“Tuscan cooking classes” are an entire subgenre of travel. I’ve blogged more about this subject than I have about entire countries. That’s because this region has an outrageously appealing food culture — ranging from big, sloppy plates of pasta to refined high cuisine. And there’s a cooking class or a food experience for every taste. Here are a few of my favorites:
At the Cretaiole agriturismo, every Thursday night is pasta-making night: All of the week’s guests gather on the veranda, and Carlotta and Isabella walk everyone through how to make the local, hand-rolled pici noodles — from a little volcano of flour to a delicious feast. Everyone gets in on the action: Grandparents and little ones all challenge each other to roll out the perfect noodle.
High in the hills overlooking the Val d’Orcia, we went to the home of Mamma Laura, who instructed our small group how to assemble a seasonal feast. From the moment we arrived, Mamma Laura masterfully orchestrated the meal. She’d demonstrate the task at hand — chopping up chunks of squash, packing ingredients into little pouches of cabbage, rolling out long sheets of pasta dough — then turned us loose to try it out. Ingredients would disappear into an oven or pot or blender, then reappear when it was time for the next step. Miraculously, everything was finished at exactly the right time. And it was all outrageously delicious.
Chef Roberto invited us into his Michelin-star restaurant, hiding out on the summit of Monte Amiata. This wasn’t quite a “cooking class.” We were flies on the wall of a brilliant chef’s working kitchen — a graduate-level seminar on Advanced Italian Flavors. He threw together a luxuriously creamy risotto sprinkled with precious, aged parmigiano reggiano cheese. He attacked a wad of dough with his knife, demonstrating how to make a half-dozen different types of pasta. He threw together a batch of all-purpose, vibrant salsa verde that instantly answered the question “What do you put it on?”: Anything. And he whipped up a batch of pastry cream drizzled with aged marsala wine. And then, after all of this…we had dinner.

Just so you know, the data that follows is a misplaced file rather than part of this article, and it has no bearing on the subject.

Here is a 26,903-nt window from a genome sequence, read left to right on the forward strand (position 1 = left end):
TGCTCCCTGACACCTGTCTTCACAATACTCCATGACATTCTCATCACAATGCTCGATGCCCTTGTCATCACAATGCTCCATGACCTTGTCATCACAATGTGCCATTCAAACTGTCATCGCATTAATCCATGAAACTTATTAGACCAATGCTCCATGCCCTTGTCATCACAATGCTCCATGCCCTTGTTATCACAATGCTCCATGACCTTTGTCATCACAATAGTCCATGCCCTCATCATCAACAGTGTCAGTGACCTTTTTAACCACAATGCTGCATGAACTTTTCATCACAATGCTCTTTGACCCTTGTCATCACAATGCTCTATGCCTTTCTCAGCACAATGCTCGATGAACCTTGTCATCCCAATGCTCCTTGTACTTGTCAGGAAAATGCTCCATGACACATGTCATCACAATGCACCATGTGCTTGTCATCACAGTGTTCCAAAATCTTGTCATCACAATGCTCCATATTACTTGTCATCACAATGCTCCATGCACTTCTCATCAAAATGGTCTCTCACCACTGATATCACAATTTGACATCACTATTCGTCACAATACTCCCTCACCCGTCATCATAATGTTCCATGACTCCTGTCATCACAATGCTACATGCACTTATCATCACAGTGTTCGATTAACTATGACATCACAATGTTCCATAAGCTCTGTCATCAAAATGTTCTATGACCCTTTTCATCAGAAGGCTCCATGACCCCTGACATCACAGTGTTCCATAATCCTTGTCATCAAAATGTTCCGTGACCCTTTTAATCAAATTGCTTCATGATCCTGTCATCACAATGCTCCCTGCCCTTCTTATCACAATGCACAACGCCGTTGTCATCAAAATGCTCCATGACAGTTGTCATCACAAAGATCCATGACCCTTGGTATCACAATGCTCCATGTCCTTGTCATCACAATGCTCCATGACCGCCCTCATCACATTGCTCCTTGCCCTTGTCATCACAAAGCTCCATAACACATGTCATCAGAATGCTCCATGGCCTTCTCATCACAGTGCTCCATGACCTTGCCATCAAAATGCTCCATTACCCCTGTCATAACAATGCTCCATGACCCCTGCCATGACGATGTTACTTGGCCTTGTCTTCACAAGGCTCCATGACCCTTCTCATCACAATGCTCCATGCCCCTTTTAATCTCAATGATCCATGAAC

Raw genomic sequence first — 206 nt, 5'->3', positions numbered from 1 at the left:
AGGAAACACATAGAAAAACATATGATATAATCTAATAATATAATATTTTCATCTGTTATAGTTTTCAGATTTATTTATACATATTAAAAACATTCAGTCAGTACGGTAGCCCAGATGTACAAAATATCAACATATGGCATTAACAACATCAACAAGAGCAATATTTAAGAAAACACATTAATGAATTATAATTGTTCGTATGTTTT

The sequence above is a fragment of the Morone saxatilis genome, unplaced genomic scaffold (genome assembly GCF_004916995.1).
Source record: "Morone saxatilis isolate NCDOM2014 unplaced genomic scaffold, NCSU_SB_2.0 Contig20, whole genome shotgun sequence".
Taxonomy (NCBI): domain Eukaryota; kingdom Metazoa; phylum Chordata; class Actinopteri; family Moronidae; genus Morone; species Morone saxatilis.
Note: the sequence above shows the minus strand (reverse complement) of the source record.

Some food experiences are more about sourcing the ingredients than the actual cooking. One misty, chilly late-November day, I followed a persistent pooch named Mili and her owner through a damp oak forest, sniffing out precious truffles embedded deep beneath the soil. Once she found one, her owner tenderly unearthed the truffle — that pungent nugget of decadent flavor — with a special shovel. Digging into our truffle pasta later that day, the flavors were all the more delicious.
If you’re seeking not just food — but food experiences— there are few better places in Europe to find them than Tuscany.
Heading to Tuscany? I share a dozen of my favorite Tuscan experiences here.
Our new Best of Tuscany in 12 Days Tour — which begins in 2020 — incorporates many vivid experiences in Italy’s heartland…including a hands-on cooking class.
Or, to do it on your own, you’ll find all of the details you need in our Rick Steves Florence & Tuscany guidebook.